Interfaith efforts can be categorized using a typology called the “dialogue canopy” presented by Eric Sharpe (2005) [see footnote A below]. These “branches” of interfaith dialogue are also represented by various interfaith organizations in Rome. Each agency presents a certain methodology that advance specific values (social, intellectual, axiological) and responds to the particular challenges of increasing Roman social diversity. For example, the Vatican’s Pontifical Council for Interreligious Dialogue engages a theological-discursive model of dialogue at its meetings with the International Council of Christians and Jews. Tavolo Interreligioso di Roma cultivates a humanitarian/civil-society dialogue, organizing religiously diverse guest speakers to promote religious literacy in public schools, and educating hospital staff to provide holistic healing services to Catholic and non-Catholic patients alike. Sant’Egidio models a spiritual dialogue, organizing world prayer meetings modeled after the Assisi World Day of Prayer. Istituto Tevere holds informal conversations about books and films over shared meals, embodying the Human/Buberian dialogue. Confronti Magazine represents a model of creative dialogue, engaging interpersonal and academic/journalistic methods toward increasing civic interaction, civic discourse, and awareness of diversity.

In Rome, the activists of interfaith engagement try to create a little drop in the ocean, una goccia nell’oceano, encouraging Italian locals to be in contact with those who are different, to humanize them and see that different people are just people, trying to survive with their families. The idea is that if you can educate people a little bit about the scary and unfamiliar, you diffuse their tendency to turn inward, and hopefully you create more engaged citizens who aren’t blindly following the fear-mongering rhetoric of neo-fascist politicians who use the political system for money and power.

Interfaith dialogue amongst Italians aims at decreasing ignorance and raising the level of culture so that people can think more humanistically and independently (but not individualistically) about social difference and be more informed citizens. Eventually, the hope is that they will vote differently and think outside the closed circle of their own family, their own homogenous Italian circle, their own campanilismo.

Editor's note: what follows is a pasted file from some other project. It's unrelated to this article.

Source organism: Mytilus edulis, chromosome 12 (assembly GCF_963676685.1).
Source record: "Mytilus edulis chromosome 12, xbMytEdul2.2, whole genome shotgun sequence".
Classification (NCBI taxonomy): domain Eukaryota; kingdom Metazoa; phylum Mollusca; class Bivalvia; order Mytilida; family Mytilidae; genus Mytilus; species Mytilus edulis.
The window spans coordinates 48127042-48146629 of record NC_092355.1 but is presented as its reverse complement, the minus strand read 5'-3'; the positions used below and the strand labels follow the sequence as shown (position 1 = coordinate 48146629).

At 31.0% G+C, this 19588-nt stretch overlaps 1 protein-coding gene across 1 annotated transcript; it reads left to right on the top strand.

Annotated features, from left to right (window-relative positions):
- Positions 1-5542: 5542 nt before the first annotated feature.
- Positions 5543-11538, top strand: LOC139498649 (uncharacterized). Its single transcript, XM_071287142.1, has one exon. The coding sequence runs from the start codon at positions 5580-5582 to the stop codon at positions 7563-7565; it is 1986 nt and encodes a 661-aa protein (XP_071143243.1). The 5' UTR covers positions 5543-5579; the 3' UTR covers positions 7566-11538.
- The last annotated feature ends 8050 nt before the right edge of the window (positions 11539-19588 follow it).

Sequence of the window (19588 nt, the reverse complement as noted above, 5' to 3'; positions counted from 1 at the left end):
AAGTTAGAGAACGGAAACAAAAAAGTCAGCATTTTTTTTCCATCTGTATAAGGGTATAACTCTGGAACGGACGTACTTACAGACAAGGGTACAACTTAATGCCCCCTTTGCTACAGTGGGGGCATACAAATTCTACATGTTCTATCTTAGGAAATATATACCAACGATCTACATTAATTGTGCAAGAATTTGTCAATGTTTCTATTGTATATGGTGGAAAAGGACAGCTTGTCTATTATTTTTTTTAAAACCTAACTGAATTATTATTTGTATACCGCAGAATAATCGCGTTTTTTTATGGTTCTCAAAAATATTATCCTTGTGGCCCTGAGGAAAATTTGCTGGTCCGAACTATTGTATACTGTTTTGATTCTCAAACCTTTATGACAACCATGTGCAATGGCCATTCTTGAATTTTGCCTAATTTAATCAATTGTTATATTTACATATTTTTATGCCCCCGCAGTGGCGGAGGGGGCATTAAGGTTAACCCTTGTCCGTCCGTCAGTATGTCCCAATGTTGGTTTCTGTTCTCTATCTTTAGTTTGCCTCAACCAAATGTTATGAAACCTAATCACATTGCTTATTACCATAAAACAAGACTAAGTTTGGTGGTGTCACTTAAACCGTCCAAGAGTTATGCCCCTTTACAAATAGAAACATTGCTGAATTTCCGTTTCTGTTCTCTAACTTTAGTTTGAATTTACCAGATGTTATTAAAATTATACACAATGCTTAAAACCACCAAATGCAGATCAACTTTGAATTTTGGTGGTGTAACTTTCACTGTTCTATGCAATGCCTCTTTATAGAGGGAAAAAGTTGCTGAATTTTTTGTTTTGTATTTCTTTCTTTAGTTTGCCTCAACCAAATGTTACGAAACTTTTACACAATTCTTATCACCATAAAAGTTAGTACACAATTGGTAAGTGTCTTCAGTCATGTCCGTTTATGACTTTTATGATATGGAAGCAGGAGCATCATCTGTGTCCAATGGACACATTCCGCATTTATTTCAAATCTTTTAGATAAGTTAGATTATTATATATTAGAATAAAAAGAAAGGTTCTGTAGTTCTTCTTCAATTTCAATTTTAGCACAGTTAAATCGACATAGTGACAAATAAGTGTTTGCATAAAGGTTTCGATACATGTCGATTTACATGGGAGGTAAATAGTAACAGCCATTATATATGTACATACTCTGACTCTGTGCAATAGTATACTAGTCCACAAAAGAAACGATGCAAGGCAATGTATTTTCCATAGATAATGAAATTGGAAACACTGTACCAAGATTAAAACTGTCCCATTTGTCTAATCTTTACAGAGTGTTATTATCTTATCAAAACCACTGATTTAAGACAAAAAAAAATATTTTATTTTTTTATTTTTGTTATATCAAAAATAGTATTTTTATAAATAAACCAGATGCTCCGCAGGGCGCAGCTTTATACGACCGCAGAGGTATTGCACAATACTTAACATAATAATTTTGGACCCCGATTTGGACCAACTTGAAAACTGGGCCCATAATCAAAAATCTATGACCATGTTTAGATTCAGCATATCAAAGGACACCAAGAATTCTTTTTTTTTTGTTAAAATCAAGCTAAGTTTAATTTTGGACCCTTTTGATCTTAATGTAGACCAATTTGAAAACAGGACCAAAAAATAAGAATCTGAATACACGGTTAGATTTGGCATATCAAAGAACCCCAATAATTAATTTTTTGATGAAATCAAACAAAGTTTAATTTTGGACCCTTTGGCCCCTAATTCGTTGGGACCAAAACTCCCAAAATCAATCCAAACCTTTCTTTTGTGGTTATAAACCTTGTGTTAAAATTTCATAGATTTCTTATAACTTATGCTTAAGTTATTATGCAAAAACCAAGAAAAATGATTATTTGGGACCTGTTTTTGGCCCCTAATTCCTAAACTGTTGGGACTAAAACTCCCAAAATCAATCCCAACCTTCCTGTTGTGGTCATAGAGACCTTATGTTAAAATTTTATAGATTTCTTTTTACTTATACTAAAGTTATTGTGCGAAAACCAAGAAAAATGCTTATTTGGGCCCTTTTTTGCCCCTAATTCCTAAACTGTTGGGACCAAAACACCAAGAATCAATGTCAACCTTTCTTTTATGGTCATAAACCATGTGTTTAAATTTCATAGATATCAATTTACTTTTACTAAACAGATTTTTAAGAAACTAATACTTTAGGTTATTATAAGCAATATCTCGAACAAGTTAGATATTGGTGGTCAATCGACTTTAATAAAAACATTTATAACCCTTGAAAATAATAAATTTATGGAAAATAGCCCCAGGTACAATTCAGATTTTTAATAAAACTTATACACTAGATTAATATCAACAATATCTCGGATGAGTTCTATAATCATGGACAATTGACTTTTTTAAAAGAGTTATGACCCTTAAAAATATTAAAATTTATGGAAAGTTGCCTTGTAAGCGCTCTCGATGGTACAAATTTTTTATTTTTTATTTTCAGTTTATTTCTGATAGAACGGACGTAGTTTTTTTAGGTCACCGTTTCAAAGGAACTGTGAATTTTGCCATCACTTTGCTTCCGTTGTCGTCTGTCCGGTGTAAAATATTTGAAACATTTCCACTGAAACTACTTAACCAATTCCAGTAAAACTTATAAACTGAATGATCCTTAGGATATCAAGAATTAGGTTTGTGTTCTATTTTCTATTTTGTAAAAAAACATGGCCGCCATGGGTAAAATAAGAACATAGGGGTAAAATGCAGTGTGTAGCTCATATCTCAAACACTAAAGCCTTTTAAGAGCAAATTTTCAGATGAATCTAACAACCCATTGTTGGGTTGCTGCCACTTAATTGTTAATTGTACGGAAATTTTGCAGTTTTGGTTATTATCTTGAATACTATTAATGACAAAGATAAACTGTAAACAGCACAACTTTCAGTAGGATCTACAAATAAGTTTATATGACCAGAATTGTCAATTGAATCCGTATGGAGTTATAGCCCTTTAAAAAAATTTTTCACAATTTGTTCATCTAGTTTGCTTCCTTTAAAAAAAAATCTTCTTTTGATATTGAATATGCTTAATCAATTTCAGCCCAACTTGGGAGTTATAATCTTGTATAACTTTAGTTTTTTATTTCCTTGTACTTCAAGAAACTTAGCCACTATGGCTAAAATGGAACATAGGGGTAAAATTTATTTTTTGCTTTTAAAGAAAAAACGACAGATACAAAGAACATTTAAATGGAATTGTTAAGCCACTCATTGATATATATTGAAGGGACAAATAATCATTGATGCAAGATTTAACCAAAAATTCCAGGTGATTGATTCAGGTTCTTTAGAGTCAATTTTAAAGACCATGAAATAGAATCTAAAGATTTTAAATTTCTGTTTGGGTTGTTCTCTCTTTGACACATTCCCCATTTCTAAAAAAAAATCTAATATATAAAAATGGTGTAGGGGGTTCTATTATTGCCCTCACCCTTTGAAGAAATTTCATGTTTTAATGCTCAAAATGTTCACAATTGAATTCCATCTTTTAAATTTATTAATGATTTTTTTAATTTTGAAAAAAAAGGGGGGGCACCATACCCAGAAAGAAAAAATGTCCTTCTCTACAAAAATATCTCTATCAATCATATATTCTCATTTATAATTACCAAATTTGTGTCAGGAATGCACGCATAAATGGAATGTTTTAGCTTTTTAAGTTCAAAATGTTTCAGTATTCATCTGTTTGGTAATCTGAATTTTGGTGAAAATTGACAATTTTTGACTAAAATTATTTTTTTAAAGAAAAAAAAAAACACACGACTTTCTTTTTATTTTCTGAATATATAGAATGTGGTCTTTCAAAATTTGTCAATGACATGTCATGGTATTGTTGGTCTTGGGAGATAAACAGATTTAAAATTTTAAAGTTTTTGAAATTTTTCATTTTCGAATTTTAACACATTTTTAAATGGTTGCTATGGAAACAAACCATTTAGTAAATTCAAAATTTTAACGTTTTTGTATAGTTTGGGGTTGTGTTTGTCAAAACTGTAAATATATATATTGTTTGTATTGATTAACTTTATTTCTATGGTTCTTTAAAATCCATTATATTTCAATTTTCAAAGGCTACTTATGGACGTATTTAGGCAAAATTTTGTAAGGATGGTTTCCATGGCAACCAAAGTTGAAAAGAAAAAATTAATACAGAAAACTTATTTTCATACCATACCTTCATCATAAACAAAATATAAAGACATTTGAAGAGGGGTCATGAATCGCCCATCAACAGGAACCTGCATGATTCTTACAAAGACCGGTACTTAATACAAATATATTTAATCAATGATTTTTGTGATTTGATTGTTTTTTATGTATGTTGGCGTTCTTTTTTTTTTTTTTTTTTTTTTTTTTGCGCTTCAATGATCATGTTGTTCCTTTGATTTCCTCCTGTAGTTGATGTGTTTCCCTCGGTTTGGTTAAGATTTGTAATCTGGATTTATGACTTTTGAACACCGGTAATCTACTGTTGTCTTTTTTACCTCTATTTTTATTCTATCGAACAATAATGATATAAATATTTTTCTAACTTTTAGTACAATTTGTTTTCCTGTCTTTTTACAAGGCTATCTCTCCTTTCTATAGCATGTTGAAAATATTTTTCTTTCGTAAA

As an anthropologist studying the nature and networks of interfaith engagement in Rome, I am trying to put my pen on the pulse of Rome’s “interfaith society” and the discourses/methods that are engaged amongst different organizations here to make sense of religious difference, religious violence, and people who don’t take any interest in interreligious or civic engagement.

My methodological challenge is to measure whether the interfaith objective of decreasing ignorance and raising the level of culture is ever achieved. If a goal of interfaith dialogue is to foster “mutual comprehension” amongst very different people, how can we know if mutual comprehension is achieved? What does “mutual comprehension” even mean and how can we know we’re comprehending each other? This is a subjective experience that is very hard to detect or measure. Thus my research methods are qualitative and consist of collecting narratives of encounter with social diversity and personal transformation.

I hope my findings will help shed some light on the particular challenges of doing interfaith activism in Rome, and contribute to broader anthropological reflections about human capacities for transformation, and about paradigmatic personal shifts in consciousness and civic investment.



Sharpe’s “canopy of dialogue” typology is echoed by echoed in writings by Diana Eck (1993), Leonard Swidler (2007), Mohammed Abu-Nimer (2007), and Raimon Panikkar (1978). The categories are: 1) Theological-discursive dialogue: a largely scholarly enterprise of theological expertise in public forum. 2) Human/Buberian Dialogue: encounter between unique individuals; dialogue as an interpersonal, existential need. 3) Spiritual dialogue: communal spiritual practice through worship, prayer and meditation, or shared devotions. 4) Secular dialogue: joining forces to incite change and address practical issues of common concern. Beyond Sharpe’s “dialogue canopy” I further subdivide secular dialogue into four subcategories: 1) Humanitarian / civil society dialogue: diverse groups collaboratively enhance and serve the common community. 2) Practical dialogue: diverse groups help each other with practical concerns and legal processes. 3) Academic dialogue: conversation-based much like the discursive dialogue, but takes more of a “religious studies” approach to discussing religious phenomena as opposed to a theological viewpoint and does not necessarily include voices representing overt faith claims. 4) Creative dialogue: centered around creative output such as publication, filmmaking, and various artistic collaborations.

Photo courtesy of the author.